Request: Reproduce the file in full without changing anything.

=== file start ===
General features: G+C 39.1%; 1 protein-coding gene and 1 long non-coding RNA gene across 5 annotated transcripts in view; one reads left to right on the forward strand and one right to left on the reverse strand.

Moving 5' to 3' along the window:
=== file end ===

General features: G+C 39.1%; 1 protein-coding gene and 1 long non-coding RNA gene across 5 annotated transcripts in view; one reads left to right on the forward strand and one right to left on the reverse strand.

Moving 5' to 3' along the window: